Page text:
Canada Backstops Kinder Morgan for Trans Mountain Delays
(Bloomberg) -- Justin Trudeau’s government is prepared to reimburse Kinder Morgan Canada Ltd. for any financial losses incurred by “politically motivated” delays in its proposed pipeline expansion to the Pacific coast.
Canadian Finance Minister Bill Morneau said Wednesday he will “indemnify” the C$7.4 billion ($5.6 billion) Trans Mountain project, which faces fierce opposition from British Columbia’s provincial government. He added that Canada is prepared to backstop any other company willing to take on the project if Kinder drops out.
“We are willing to indemnify the Trans Mountain expansion against unnecessary delays that are politically motivated,” Morneau said in Ottawa, referring to British Columbia Premier John Horgan. “His stated intentions are to do whatever it takes to stop the project.”
The federal government is racing against a May 31 deadline imposed by the company for Canada to resolve the legal and political uncertainty around the project. Morneau said discussions with Kinder are ongoing and that he thinks the project is commercially viable without government support.
Kinder Morgan Canada, a unit of the Houston-based pipeline operator, said last month it was halting all work on the project and ceased to commit more resources given the opposition from the province, as well as some indigenous and environmental groups.
“While the discussions are ongoing, we are not yet in alignment and will not negotiate in public,” Kinder Morgan Canada Chairman Steve Kean said in a statement. “We remain steadfast in our previously stated principles: clarity on the path forward, particularly with respect to the ability to construct through British Columbia.”
Horgan said he’s not causing any risks and was issuing permits as they were asked for by the company. He also noted it’s been about a month since Trudeau summoned him and his Alberta counterpart, Rachel Notley, to Ottawa for a meeting to try and resolve the impasse
“I’m doing what I said I would do and defending the interests of British Columbians,” he said in Vancouver. “Now if they have a plan, they should tell Canadians what it is.”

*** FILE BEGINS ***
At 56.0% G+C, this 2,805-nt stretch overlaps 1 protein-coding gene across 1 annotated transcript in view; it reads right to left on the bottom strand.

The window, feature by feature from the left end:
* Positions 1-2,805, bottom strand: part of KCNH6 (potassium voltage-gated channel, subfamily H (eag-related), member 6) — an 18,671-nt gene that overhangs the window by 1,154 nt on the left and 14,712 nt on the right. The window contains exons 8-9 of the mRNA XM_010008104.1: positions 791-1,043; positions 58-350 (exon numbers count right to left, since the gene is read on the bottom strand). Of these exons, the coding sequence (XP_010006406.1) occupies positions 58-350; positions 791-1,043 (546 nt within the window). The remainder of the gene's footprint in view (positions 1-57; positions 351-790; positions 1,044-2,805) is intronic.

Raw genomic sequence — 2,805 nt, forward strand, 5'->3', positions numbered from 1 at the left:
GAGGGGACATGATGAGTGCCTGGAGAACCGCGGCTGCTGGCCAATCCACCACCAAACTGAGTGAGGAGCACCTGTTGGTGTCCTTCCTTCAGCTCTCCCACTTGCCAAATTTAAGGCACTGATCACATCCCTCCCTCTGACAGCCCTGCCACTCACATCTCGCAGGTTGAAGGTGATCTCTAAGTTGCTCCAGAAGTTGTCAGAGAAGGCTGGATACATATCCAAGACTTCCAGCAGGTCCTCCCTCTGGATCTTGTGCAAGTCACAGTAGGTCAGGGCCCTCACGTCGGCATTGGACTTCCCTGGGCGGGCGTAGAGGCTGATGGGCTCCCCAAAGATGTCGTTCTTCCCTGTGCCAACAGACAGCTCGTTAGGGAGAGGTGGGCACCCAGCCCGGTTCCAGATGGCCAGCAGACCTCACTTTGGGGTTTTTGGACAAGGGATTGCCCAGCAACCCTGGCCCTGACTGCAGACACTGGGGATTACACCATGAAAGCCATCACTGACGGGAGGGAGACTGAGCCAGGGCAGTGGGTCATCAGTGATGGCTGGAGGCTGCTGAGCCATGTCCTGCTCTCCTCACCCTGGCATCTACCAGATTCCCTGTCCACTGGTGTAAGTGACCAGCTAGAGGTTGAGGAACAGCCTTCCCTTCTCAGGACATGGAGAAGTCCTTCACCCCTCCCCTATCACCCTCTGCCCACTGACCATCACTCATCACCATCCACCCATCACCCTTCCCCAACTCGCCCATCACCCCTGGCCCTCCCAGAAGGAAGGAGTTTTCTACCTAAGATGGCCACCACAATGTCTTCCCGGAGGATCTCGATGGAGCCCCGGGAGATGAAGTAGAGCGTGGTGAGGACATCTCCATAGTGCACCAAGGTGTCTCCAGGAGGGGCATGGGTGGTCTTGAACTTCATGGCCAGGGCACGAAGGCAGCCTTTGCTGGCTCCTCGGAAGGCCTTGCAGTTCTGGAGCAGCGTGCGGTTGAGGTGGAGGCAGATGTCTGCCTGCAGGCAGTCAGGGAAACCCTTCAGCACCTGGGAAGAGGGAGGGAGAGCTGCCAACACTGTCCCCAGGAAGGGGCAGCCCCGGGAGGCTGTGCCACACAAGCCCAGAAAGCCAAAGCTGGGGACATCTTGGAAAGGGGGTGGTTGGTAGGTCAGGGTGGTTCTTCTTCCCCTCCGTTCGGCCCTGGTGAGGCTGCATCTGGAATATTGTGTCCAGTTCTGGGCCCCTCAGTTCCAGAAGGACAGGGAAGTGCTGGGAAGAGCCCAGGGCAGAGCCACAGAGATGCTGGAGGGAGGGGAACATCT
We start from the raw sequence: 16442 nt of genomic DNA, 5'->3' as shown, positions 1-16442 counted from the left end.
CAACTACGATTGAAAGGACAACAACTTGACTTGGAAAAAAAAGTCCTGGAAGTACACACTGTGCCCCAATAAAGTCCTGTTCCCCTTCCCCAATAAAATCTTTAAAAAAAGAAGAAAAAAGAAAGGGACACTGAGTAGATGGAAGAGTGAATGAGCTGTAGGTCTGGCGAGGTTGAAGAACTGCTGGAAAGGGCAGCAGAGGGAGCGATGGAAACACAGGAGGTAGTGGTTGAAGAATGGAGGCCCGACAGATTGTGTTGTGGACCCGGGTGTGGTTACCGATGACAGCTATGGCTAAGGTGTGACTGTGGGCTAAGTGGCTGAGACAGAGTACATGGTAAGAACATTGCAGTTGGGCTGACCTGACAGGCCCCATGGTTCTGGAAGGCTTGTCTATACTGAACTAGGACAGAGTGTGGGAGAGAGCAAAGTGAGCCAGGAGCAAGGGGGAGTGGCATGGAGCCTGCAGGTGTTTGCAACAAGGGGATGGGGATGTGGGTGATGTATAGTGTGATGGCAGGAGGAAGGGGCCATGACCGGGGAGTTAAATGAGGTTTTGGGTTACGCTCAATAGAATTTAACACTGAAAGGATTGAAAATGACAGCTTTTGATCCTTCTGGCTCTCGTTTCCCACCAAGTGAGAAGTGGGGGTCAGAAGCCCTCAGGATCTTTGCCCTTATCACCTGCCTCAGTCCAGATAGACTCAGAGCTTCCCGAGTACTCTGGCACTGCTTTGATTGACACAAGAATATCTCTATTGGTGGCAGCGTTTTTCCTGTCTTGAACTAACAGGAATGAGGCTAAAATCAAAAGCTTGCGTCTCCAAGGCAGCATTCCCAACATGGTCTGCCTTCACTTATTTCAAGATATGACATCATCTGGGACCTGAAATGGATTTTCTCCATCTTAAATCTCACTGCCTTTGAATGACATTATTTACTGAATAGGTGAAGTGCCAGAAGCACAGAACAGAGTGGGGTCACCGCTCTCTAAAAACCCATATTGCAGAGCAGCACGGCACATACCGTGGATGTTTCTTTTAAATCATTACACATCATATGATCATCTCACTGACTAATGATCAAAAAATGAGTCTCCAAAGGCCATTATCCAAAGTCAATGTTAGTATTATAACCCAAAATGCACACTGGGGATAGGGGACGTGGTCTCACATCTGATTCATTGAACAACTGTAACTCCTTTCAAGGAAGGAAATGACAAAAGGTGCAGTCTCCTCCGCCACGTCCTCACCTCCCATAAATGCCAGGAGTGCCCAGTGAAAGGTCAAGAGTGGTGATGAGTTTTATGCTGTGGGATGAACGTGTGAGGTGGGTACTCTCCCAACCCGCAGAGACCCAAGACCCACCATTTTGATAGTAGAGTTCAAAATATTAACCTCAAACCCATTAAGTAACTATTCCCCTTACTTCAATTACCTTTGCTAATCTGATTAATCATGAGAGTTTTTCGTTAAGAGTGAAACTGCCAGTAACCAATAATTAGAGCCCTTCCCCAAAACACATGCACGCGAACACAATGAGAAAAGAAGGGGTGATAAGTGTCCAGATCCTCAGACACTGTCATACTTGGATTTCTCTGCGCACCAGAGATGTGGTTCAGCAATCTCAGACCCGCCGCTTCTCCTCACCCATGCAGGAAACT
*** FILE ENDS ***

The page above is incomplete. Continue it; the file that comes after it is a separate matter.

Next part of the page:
Notley, meanwhile, said Alberta will be in a position to retaliate against its neighbor by the end of the day, once the provincial legislature passes a bill giving it powers over energy shipments.
“I am ready and prepared to turn off the taps,” the premier told reporters in Edmonton. “We will be ready and able to move forward with short notice as needed.”
Morneau said the federal government insurance policy would also apply to any other company willing to step in if Kinder Morgan backed out.
“If Kinder Morgan is not interested in building the project, we think plenty of investors would be interested in taking on this project, especially knowing that the federal government believes it is in the best interest of Canadians and is willing to provide indemnity to make sure it gets built,” the finance minister told reporters.
The shares of Kinder’s Canadian unit rose 3.3 percent to C$17.31 at 1:32 p.m. in Toronto. They had been down 1.5 percent this year before today, trailing the 3.6 percent gain in the S&P/TSX Energy Index.
Asked whether the federal government could take an equity stake in the project, Morneau said he hasn’t come to any conclusions as he considers his options.
The project would expand an existing pipeline from Alberta’s oil sands to the Vancouver area, where crude would be loaded onto tankers. The federal government has claimed jurisdiction over the inter-provincial project and has said it will consider legal and financial options to see it built.
The project was approved in late 2016 but suffered a setback this year when the British Columbia government proposed limiting any increase in shipments of diluted bitumen amid concerns about ocean spills.
Horgan, who took power in July, had pledged to employ “every tool” available to thwart the expansion. Since then, the province has hired a former Supreme Court judge to advise in its legal fight against the project and has also proposed restricting future shipments of oil-sands crude.
“I’m very very confident this pipeline will get built,” Trudeau repeated at a news conference in Calgary Tuesday.
With assistance from Josh Wingrove and Robert Tuttle. To contact the reporters on this story: Theophilos Argitis in Ottawa at email@example.com; Natalie Obiko Pearson in Vancouver at firstname.lastname@example.org. To contact the editors responsible for this story: David Scanlan at email@example.com Stephen Wicary, Carlos Caminada.
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